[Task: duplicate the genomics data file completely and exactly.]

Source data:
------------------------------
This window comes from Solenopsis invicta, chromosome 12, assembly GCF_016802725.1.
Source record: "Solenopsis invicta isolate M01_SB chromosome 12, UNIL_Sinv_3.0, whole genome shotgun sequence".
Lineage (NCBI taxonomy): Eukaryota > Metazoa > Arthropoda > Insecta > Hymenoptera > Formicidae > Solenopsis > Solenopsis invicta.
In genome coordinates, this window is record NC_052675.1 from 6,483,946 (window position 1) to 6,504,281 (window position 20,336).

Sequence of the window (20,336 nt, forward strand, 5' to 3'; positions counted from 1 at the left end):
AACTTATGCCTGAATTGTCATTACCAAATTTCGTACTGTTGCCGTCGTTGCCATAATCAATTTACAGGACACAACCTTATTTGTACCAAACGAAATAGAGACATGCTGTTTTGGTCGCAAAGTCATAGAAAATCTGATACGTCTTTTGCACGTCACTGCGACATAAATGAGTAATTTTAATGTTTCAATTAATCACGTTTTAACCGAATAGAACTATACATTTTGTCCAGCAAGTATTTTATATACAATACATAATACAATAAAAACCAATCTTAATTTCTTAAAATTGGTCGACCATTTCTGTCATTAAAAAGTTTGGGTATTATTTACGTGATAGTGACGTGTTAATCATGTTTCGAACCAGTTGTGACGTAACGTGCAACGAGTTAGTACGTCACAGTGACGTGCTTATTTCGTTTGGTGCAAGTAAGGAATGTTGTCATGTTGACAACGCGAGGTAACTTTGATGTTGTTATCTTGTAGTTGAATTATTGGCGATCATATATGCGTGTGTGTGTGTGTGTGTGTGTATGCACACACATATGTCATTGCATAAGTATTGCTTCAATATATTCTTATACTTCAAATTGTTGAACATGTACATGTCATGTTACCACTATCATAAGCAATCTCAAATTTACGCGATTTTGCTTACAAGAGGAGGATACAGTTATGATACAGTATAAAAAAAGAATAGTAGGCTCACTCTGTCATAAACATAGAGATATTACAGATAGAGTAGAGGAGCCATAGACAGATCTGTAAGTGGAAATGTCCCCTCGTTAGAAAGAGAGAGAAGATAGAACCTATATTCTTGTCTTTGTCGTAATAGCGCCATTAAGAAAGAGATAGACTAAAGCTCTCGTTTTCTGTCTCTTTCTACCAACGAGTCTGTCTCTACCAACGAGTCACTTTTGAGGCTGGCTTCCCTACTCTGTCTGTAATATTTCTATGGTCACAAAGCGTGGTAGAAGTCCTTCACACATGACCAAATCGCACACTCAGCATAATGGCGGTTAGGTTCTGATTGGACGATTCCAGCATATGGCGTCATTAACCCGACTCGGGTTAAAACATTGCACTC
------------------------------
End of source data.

This window comes from Solenopsis invicta, chromosome 12, assembly GCF_016802725.1.
Source record: "Solenopsis invicta isolate M01_SB chromosome 12, UNIL_Sinv_3.0, whole genome shotgun sequence".
Lineage (NCBI taxonomy): Eukaryota > Metazoa > Arthropoda > Insecta > Hymenoptera > Formicidae > Solenopsis > Solenopsis invicta.
In genome coordinates, this window is record NC_052675.1 from 6,483,946 (window position 1) to 6,504,281 (window position 20,336).

Sequence of the window (20,336 nt, forward strand, 5' to 3'; positions counted from 1 at the left end):
AACTTATGCCTGAATTGTCATTACCAAATTTCGTACTGTTGCCGTCGTTGCCATAATCAATTTACAGGACACAACCTTATTTGTACCAAACGAAATAGAGACATGCTGTTTTGGTCGCAAAGTCATAGAAAATCTGATACGTCTTTTGCACGTCACTGCGACATAAATGAGTAATTTTAATGTTTCAATTAATCACGTTTTAACCGAATAGAACTATACATTTTGTCCAGCAAGTATTTTATATACAATACATAATACAATAAAAACCAATCTTAATTTCTTAAAATTGGTCGACCATTTCTGTCATTAAAAAGTTTGGGTATTATTTACGTGATAGTGACGTGTTAATCATGTTTCGAACCAGTTGTGACGTAACGTGCAACGAGTTAGTACGTCACAGTGACGTGCTTATTTCGTTTGGTGCAAGTAAGGAATGTTGTCATGTTGACAACGCGAGGTAACTTTGATGTTGTTATCTTGTAGTTGAATTATTGGCGATCATATATGCGTGTGTGTGTGTGTGTGTGTGTATGCACACACATATGTCATTGCATAAGTATTGCTTCAATATATTCTTATACTTCAAATTGTTGAACATGTACATGTCATGTTACCACTATCATAAGCAATCTCAAATTTACGCGATTTTGCTTACAAGAGGAGGATACAGTTATGATACAGTATAAAAAAAGAATAGTAGGCTCACTCTGTCATAAACATAGAGATATTACAGATAGAGTAGAGGAGCCATAGACAGATCTGTAAGTGGAAATGTCCCCTCGTTAGAAAGAGAGAGAAGATAGAACCTATATTCTTGTCTTTGTCGTAATAGCGCCATTAAGAAAGAGATAGACTAAAGCTCTCGTTTTCTGTCTCTTTCTACCAACGAGTCTGTCTCTACCAACGAGTCACTTTTGAGGCTGGCTTCCCTACTCTGTCTGTAATATTTCTATGGTCACAAAGCGTGGTAGAAGTCCTTCACACATGACCAAATCGCACACTCAGCATAATGGCGGTTAGGTTCTGATTGGACGATTCCAGCATATGGCGTCATTAACCCGACTCGGGTTAAAACATTGCACTC